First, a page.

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Biomass is the broad term given to any form of energy created from materials of biological origin such as wood products, crops, plants or dung. These are known as “traditional” sources of biomass, and the ability to burn such material in a controlled way represents a major turning point in human evolution. There is no consensus among scholars regarding when hominins first began to control fire. Archaeological evidence from present-day Israel points to such use by homo erectus in approximately 790,000 BCE, though that species may have learned how to ignite and extinguish fires much earlier. What is clear is that the ability to control fire—for heat, light, cooking, and management of vegetation—gave homo erectus a major evolutionary advantage over the other primates, allowing them to emerge as the dominant hominid species on the planet. By 400,000 BCE, hominins were constructing hearths, pits or confined areas, surrounded by stones in order to contain campfires, which required fuel. Remains of charred animal bones indicate that such fires were used for cooking, though they were almost certainly used for heat, light, and possibly for ceremonial purposes as well. In addition, the construction of hearths points to some means of social organization; the hearth fire became the focal point for the gathering of people. Indeed, the centrality of controlled fire in our own social organization is captured in the commonly-used phrase “hearth and

home,” which evokes a sense of family and security.

As the Stone Age gave way to the Bronze (ca. 3000 BCE) and Iron (ca. 1200 BCE) Ages, biomass gained a new significance. In addition to fueling fire for heat, light and cooking, an abundant supply of biomass was necessary for the production of metal tools and weapons. Indeed, some scholars view deforestation and the lack of available fuel as the central reason behind the decline of ancient civilizations such as the Minoans of Crete, the Sumerians of Mesopotamia and even the Roman Empire. These theories are not universally accepted, though it is clear that the steady increase in metal production had a substantial ecological impact by leading to significant deforestation.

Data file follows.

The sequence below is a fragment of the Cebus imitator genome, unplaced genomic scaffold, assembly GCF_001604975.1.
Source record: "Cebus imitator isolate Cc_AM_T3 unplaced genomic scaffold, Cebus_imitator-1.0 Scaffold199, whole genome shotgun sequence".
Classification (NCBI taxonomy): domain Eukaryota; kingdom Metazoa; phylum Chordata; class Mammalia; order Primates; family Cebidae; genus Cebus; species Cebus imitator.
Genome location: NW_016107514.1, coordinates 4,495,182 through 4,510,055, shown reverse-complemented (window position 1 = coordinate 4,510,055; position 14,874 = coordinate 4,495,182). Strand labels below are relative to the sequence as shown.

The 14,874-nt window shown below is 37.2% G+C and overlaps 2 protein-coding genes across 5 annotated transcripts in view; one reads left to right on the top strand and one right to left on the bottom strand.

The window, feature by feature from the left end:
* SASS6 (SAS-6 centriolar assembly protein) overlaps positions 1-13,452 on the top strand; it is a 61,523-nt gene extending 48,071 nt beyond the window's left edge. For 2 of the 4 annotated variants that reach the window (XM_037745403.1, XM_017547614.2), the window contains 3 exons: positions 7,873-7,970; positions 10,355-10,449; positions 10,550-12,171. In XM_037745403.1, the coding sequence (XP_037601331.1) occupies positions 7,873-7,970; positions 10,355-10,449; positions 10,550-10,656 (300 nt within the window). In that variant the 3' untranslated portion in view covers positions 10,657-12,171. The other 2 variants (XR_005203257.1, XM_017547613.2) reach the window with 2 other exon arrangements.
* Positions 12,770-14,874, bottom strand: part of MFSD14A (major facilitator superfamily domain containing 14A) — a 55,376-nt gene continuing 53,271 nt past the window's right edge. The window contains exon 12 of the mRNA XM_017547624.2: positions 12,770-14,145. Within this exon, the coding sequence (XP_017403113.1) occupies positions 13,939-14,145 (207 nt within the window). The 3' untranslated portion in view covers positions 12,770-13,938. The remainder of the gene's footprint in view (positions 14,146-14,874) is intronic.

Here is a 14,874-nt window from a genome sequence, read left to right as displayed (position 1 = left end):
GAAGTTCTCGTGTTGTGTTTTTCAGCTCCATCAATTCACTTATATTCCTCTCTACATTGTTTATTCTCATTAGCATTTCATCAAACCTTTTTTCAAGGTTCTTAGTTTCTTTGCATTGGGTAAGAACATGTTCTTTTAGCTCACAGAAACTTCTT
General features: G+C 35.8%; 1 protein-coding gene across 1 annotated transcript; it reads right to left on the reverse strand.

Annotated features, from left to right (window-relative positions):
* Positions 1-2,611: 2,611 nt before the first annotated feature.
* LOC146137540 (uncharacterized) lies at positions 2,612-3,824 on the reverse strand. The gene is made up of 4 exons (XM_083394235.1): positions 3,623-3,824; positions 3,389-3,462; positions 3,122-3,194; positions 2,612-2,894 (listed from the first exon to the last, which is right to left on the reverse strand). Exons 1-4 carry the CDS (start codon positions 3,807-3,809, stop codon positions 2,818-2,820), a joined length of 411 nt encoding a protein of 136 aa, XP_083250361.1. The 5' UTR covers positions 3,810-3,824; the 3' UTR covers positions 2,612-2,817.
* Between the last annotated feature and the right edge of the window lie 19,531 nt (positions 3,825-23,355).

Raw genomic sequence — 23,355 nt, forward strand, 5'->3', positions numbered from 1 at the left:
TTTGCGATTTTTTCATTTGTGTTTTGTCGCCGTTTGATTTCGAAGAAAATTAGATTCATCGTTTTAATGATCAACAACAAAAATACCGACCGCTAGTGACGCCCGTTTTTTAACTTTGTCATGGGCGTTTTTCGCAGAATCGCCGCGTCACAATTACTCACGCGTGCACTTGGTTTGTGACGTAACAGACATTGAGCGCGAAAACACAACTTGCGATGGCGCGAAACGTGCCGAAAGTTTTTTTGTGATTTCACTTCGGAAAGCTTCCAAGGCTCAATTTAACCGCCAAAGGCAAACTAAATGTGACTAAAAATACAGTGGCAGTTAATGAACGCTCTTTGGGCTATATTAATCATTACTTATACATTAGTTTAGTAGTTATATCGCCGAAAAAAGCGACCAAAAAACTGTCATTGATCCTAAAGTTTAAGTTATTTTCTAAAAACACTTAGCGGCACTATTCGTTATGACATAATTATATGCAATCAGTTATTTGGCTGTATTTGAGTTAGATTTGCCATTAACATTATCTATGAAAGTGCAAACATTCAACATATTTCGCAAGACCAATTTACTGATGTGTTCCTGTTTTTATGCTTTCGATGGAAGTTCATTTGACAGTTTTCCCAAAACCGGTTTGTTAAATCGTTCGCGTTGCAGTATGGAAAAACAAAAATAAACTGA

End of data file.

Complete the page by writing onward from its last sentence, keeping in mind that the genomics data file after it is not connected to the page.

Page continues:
Wood, and to a lesser extent the other traditional sources of biomass, would serve as an indispensable fuel source. Its presence provided heat and healthier foods, which allowed humans to live in otherwise inhospitable regions of the world. This biofuel reliance ended in the western world when wood was replaced as the dominant fuel source in the late nineteenth century. Although coal had become a popular alternative for industrial and transportation purposes in Europe and North America, biomass would remain a vital source of energy for the world as a whole, well into the twentieth century.

In this Section

Biomass in Early Alberta History

The availability of biomass for fuel has long been a factor dictating migration and settlement in present-day Alberta.

Biomass in Modern Alberta History

Biomass remained an important source of fuel for Albertans well into the twentieth century, both on a small scale in stove-heated homes and in centralized power generation.

Edmonton Waste-to-Biofuels Project

Edmonton is home to an innovative public-private collaboration, one of the first of its kind in Canada, that deals with waste management.

Coal Conventional Oil Turner Valley Gas Plant Natural Gas Oil Sands Bitumount Electricity & Alternative Energy